Evidence that good things sometimes happen to good people will arrive this evening when the Syracuse (N.Y.) Symphony names Daniel Hege as its sixth music director, effective at the beginning of next season.The 33-year-old Hege, the Baltimore Symphony's associate music director, has been on the BSO's conducting staff since the beginning of the 1996-1997 season.He has won the respect, admiration and affection of the orchestra's musicians for his intelligence, talent, musical integrity and personal decency -- a combination of qualities generally considered rare in any human being, rarer still in a conductor.
FEATURES
By J.D. Considine and J.D. Considine,SUN POP MUSIC CRITIC | February 5, 2000
Walking into the Meyerhoff Symphony Hall Thursday night, it was tempting to feel a bit sorry for Daniel Hege. Not only did the Baltimore Symphony's resident conductor have the unenviable task of following two weeks of Temirkanov-mania, but he was charged with leading a program built on Berg's Violin Concerto -- not one of the more audience-enticing works in the orchestral repertoire. Walking out of the Meyerhoff at the end of the concert, I instead felt sorry for any who might have been scared off by the bill.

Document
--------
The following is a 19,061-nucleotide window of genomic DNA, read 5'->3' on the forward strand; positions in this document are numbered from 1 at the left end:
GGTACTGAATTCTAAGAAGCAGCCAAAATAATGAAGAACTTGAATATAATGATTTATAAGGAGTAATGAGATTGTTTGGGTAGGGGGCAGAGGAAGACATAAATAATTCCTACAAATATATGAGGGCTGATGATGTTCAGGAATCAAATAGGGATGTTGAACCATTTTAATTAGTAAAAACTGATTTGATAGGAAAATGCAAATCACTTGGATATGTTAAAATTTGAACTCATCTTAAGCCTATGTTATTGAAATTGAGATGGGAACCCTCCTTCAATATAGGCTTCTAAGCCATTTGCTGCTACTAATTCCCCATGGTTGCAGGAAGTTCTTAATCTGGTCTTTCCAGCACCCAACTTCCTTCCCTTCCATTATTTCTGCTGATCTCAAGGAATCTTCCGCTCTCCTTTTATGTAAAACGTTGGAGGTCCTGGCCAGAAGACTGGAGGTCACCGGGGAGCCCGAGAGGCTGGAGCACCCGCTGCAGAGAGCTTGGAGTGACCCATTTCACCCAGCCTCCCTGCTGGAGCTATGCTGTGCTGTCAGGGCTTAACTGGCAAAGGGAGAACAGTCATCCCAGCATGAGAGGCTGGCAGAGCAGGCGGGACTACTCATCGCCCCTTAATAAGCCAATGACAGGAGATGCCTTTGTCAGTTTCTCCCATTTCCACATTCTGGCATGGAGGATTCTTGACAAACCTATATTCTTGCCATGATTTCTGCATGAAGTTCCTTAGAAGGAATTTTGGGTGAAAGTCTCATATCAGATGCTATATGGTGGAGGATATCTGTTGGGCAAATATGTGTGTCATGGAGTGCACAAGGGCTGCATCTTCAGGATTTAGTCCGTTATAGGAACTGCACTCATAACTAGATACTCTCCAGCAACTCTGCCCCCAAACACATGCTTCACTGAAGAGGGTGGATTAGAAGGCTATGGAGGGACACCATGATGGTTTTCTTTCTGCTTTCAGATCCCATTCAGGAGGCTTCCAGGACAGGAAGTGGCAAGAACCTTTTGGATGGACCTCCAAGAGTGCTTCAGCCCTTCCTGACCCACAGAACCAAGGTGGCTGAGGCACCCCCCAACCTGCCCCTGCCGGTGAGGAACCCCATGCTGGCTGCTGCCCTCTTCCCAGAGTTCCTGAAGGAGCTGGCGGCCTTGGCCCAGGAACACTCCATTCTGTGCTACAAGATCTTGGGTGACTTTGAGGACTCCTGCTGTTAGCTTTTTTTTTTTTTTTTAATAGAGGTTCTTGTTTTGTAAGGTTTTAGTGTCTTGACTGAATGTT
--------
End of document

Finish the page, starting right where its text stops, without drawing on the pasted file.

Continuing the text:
NEWS
By Phil Greenfield and Phil Greenfield,SPECIAL TO THE SUN | September 18, 2003
Terminated last fall in a highly controversial fashion by the Annapolis Symphony's board after an artistically successful five-year tenure with the ASO, conductor Leslie B. Dunner has relocated to Chicago. Taking center stage this weekend in works by Mozart, Beethoven and Brahms will be the orchestra he left behind, an ASO set to begin the two-year process that will culminate in the naming of Dunner's successor in 2005. The plan is for each finalist in the Conductor's Derby to lead a concert in the 2004-2005 subscription season.
ENTERTAINMENT
By Tim Smith | May 23, 2002
The Baltimore Symphony Orchestra enjoyed a five-year association with Daniel Hege, who held the positions of assistant, associate and resident conductor successively through 2001. Hege, who is now in his third season as music director of the Syracuse Symphony Orchestra, returns to the BSO as guest conductor this week to lead a program of chestnuts - two much-loved German works, plus one of the most popular American pieces. The American item is Barber's Adagio for Strings, which packs a remarkable amount of poignancy into a rather short span of time.
FEATURES
By Tim Smith and Tim Smith,SUN MUSIC CRITIC | May 26, 2001